Stocks were lower across the board in Europe and North America overnight putting further pressure on the ASX 200 which fell 47 points yesterday.
The September SPI 200 futures contract is down another 35 points suggesting it’s going to be another tough day on the local market.
It’s a different story for gold bugs and Aussie dollar bulls after the US dollar came under heavy selling pressure last night. The fulcrum was again the yen after the Japanese stimulus announcement disappointed the market.
Elsewhere oil is down again and the iron ore rally is taking a breather.
Here’s the scoreboard (7.55am):
- Dow: 18313 -91 (-0.49%)
- S&P 500: 2157 -14 (-0.64%)
- SPI 200 Futures (September): 5,465, -35 (-0.6%)
- AUDUSD: 0.7605 +0.0099 (+0.99%)
The top stories
1. The market is betting the RBA is not done yet – more cuts to come. The RBA cut rates to a new all-time low of 1.5% yesterday. It left the door ever so slightly ajar to further cuts but the reality was that just like May there was no clear bias to ease rates anytime soon. But David Scutt reports overnight index swaps are now fully priced for another rate cut — taking the cash rate to 1.25% — by May next year.
The interest rate strategy team at the CBA doesn’t think it will take that long with Jarrod Kerr, senior interest rate strategist, saying “a rise in bank funding costs, weak international inflation outlook, and the RBA’s growing comfort in lending practices all point to another rate cut in November. We forecast a move to 1.25% by year end.”
2. Here’s why the Aussie dollar is back above 76 cents even though the RBA cut rates yesterday. When I first started out as a currency strategist back in 1998 it surprised me when I talked about the impact of the US dollar, and put a USD indicator in my AUDUSD fair value model, why so many folks thought I was mad. They seemed to think the Aussie side of the cross was the key to everything. Fast forward 18 years and not a lot has changed with discussion about the RBA’s “disappointment” that the AUDUSD rallied after the cut.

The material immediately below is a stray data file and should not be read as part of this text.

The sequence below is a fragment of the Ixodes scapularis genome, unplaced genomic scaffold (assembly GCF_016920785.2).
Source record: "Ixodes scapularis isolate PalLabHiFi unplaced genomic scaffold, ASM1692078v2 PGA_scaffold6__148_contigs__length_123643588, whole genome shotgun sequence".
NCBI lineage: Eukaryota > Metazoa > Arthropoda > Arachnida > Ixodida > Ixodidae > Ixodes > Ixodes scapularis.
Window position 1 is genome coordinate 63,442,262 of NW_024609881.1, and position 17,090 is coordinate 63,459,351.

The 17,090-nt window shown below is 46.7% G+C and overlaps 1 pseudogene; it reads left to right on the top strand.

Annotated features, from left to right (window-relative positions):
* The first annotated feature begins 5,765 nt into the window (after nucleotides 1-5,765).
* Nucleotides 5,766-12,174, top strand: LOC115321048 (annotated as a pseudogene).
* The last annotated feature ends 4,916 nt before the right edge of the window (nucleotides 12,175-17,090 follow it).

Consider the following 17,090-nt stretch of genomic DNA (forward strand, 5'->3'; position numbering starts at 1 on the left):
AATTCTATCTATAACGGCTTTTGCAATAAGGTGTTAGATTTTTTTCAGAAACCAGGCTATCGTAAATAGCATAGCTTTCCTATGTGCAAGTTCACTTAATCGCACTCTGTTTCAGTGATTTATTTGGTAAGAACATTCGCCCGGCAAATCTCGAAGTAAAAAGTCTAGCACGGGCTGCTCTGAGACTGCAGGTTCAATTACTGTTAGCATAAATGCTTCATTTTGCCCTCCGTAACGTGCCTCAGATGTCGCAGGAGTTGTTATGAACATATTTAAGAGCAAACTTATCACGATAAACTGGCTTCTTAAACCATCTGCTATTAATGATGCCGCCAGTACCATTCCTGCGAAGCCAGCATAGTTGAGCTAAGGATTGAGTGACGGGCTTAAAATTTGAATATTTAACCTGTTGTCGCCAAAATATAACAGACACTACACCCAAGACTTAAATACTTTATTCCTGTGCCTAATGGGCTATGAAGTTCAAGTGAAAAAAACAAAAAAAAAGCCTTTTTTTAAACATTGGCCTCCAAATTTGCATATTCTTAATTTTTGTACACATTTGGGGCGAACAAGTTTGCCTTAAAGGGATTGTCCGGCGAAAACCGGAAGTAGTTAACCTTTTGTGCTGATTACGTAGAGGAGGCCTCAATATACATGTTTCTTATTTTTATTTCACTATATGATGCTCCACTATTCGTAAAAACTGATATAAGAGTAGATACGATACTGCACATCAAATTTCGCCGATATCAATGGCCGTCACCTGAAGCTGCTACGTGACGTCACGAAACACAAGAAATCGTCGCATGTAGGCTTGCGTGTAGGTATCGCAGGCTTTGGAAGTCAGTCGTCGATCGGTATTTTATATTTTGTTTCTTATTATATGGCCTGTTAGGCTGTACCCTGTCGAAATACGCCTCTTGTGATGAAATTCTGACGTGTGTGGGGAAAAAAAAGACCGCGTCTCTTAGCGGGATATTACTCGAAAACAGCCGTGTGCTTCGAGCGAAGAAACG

But the RBA knows better than anyone that the US dollar is a big driver of the Aussie; it’s something they know they can’t do anything about. Last night the US dollar fell 0.7% which is a fair chunk of the Aussie dollar’s 0.99% rise. Anyway, here’s a medium term AUDUSD versus the US dollar index chart from my Reuters Eikon terminal which shows what a big influence the big dollar is on the Aussie.
3. Australian bonds traded to all-time low rates yesterday but Fitch says traders could lose $3.8 trillion if rates normalise. Given the demographic and economic backdrop, it’s a remote possibility that rates across the globe rise sharply anytime soon. But rating agencies are paid to worry about risks and Robert Grossman at Fitch has issued a report which says “a hypothetical rapid reversion of rates to 2011 levels for $37.7 trillion worth of investment-grade sovereign bonds could drive market losses of as much as $3.8 trillion”.
It probably won’t happen soon but the point to remember is that the policies being pursued by central banks, even though they appear to be failing, are all about increasing inflation and driving interest rates higher.
4. Japan released a massive stimulus package yesterday – but the yen strengthened. Here’s why Japan released details of prime minister Abe’s 28 trillion yen stimulus package. That is around $360 billion Aussie dollars, so even in an economy the size of Japan, it’s no small bikkies. But traders and the market were disappointed and the yen strengthened another 1.5% against the US dollar.
That seems strange but Jason Wong, a strategist at NAB subsidiary BNZ in Wellington, explained it nicely in his morning note. Wong said: